Objective: To suggest options for oral and intramuscular antibiotic treatment of early postpartum endometritis in low-resource community settings where intravenous antibiotics are unavailable. Data Sources: Studies were identified through MEDLINE from inception through December 2014. Search terms included [("anti-bacterial agents [MeSH]" or "anti-infective agents [MeSH]") and ("endometritis [MeSH]" or "puerperal infection [MeSH]")]. A second search using the terms [("endometritis or endomyometritis or puerperal infection) and ("antibiotics or antimicrobials or anti-bacterial agents or anti-infective agents)"] was also used. Additionally, all references from selected articles were reviewed, a hand-search of a subject matter expert library was conducted, and a search of ClinicalTrials.gov was performed. Methods of Study Selection: We conducted a systematic review of the literature in two phases. Phase I provides a summary of clinical cure data from prospective studies of oral and intramuscular antimicrobial regimens as well as summarizes evidence from trials of intravenous antimicrobials. Phase II is a quantitative analysis of pathogens from intrauterine postpartum endometritis samples. Based on these results, and with consideration of existing recommendations for antibiotic use during breastfeeding, we suggest oral and intramuscular antimicrobial options for the treatment of early postpartum endometritis after vaginal delivery in low-resource settings. Tabulation, Integration, and Results: Reports involving oral or intramuscular antimicrobial treatment of postpartum endometritis are rare and of generally poor quality. Antimicrobial trials of postpartum endometritis treatment and intrauterine microbiology studies suggest five antimicrobial regimens may be effective: oral clindamycin plus intramuscular gentamicin, oral amoxicillin-clavulanate, intramuscular cefotetan, intramuscular meropenem or imipenem-cilastatin, and oral amoxicillin in combination with oral metronidazole. Conclusion: This review provides suggestions for oral, intramuscular, and combined antimicrobial regimens that may warrant additional study. Experimental trials should consider clinical effectiveness, safety and side effects profiles, and feasibility of community-based treatment.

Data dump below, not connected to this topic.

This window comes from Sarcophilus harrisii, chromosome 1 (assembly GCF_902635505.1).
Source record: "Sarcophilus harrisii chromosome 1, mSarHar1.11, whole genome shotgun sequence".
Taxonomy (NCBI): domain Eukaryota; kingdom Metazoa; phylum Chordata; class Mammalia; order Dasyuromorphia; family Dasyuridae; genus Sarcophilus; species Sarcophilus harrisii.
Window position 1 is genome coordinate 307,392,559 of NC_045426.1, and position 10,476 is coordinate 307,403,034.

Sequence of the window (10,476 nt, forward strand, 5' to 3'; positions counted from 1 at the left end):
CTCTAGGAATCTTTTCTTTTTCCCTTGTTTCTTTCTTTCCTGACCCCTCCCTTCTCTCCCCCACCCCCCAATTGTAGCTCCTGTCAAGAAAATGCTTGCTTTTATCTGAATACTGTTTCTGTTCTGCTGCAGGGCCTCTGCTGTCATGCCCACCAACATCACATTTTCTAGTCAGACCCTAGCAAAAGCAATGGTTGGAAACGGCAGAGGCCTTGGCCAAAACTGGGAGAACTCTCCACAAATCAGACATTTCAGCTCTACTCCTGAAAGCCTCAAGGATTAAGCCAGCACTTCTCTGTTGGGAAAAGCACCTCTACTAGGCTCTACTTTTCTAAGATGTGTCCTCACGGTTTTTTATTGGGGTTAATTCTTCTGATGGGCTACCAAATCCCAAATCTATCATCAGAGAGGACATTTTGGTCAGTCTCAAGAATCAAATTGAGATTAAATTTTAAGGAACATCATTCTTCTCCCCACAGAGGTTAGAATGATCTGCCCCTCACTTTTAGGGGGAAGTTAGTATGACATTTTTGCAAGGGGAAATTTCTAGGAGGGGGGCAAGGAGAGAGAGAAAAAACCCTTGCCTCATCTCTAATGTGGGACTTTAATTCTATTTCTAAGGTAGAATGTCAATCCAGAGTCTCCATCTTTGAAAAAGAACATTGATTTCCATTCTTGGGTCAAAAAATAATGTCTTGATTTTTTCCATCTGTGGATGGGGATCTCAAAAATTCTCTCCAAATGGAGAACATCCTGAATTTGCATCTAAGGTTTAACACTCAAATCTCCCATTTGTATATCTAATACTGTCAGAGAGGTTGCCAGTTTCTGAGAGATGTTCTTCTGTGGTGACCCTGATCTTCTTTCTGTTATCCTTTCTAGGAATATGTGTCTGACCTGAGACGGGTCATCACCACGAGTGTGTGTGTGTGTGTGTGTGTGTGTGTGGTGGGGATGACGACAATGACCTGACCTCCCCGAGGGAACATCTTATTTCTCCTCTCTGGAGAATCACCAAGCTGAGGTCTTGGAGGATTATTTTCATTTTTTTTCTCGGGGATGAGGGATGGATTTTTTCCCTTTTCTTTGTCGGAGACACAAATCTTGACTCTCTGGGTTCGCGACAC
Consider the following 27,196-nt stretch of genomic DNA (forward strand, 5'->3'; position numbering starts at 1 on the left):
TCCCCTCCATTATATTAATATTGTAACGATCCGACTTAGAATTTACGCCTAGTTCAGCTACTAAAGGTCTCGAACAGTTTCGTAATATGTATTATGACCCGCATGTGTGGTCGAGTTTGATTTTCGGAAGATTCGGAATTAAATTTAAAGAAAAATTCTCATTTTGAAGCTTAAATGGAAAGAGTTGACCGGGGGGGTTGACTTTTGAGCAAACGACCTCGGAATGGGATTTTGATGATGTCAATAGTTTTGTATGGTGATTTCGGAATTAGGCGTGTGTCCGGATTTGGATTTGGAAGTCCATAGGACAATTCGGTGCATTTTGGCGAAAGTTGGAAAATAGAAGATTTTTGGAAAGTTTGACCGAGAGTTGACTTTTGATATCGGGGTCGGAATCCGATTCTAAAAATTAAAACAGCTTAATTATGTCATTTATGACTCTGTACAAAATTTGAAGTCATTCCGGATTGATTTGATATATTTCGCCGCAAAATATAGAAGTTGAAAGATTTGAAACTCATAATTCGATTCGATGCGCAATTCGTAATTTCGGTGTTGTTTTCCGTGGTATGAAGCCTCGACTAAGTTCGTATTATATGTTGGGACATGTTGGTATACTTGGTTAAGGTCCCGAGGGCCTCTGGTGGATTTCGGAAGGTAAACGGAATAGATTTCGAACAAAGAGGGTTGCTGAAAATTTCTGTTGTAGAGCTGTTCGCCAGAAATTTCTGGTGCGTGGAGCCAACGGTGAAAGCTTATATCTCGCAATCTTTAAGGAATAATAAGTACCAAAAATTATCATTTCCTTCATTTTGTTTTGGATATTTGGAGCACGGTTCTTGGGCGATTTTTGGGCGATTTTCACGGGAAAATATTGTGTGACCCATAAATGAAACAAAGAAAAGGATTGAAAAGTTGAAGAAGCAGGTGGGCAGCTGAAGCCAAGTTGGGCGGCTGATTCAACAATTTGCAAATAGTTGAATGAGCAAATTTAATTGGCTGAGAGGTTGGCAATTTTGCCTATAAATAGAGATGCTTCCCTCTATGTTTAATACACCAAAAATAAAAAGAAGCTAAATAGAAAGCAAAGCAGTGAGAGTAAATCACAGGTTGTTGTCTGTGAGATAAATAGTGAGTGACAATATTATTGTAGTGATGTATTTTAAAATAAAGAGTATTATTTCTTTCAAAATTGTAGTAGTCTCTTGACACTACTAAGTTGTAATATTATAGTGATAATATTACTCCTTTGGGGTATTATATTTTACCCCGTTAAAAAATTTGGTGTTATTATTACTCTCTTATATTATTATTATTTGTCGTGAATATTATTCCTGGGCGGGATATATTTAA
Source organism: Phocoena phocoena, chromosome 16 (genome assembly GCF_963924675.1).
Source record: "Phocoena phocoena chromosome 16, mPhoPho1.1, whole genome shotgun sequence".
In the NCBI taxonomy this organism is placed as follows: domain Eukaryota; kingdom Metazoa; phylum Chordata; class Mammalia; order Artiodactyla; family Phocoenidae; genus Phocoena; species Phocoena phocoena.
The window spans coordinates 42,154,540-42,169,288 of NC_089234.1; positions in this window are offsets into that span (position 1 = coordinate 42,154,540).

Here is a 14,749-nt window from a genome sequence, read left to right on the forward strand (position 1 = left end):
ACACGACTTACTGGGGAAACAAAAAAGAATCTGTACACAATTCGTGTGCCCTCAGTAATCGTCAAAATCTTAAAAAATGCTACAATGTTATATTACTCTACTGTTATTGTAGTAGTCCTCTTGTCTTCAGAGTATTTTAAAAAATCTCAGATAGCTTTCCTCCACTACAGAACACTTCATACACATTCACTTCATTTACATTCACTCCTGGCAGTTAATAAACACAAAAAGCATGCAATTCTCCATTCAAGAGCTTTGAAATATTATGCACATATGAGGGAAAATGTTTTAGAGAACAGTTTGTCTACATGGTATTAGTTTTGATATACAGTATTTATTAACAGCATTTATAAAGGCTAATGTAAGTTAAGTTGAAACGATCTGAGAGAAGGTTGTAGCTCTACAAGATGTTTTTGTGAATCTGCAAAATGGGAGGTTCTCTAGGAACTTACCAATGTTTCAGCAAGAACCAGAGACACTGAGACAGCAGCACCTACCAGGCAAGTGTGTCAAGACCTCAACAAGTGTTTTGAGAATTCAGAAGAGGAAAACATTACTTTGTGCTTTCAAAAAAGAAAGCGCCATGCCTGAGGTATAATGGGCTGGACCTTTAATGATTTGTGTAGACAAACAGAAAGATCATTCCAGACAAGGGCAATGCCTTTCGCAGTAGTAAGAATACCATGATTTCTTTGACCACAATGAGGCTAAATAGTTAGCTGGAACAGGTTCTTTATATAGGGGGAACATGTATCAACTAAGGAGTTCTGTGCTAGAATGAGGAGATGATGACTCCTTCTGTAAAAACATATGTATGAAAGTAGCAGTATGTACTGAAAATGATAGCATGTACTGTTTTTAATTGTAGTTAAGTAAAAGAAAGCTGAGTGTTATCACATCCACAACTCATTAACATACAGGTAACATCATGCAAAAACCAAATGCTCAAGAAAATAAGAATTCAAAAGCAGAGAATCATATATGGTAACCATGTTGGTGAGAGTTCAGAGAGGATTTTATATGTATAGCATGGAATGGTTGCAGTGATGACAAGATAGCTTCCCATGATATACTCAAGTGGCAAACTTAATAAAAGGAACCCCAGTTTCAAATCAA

ASJC Scopus subject areas
- Obstetrics and Gynecology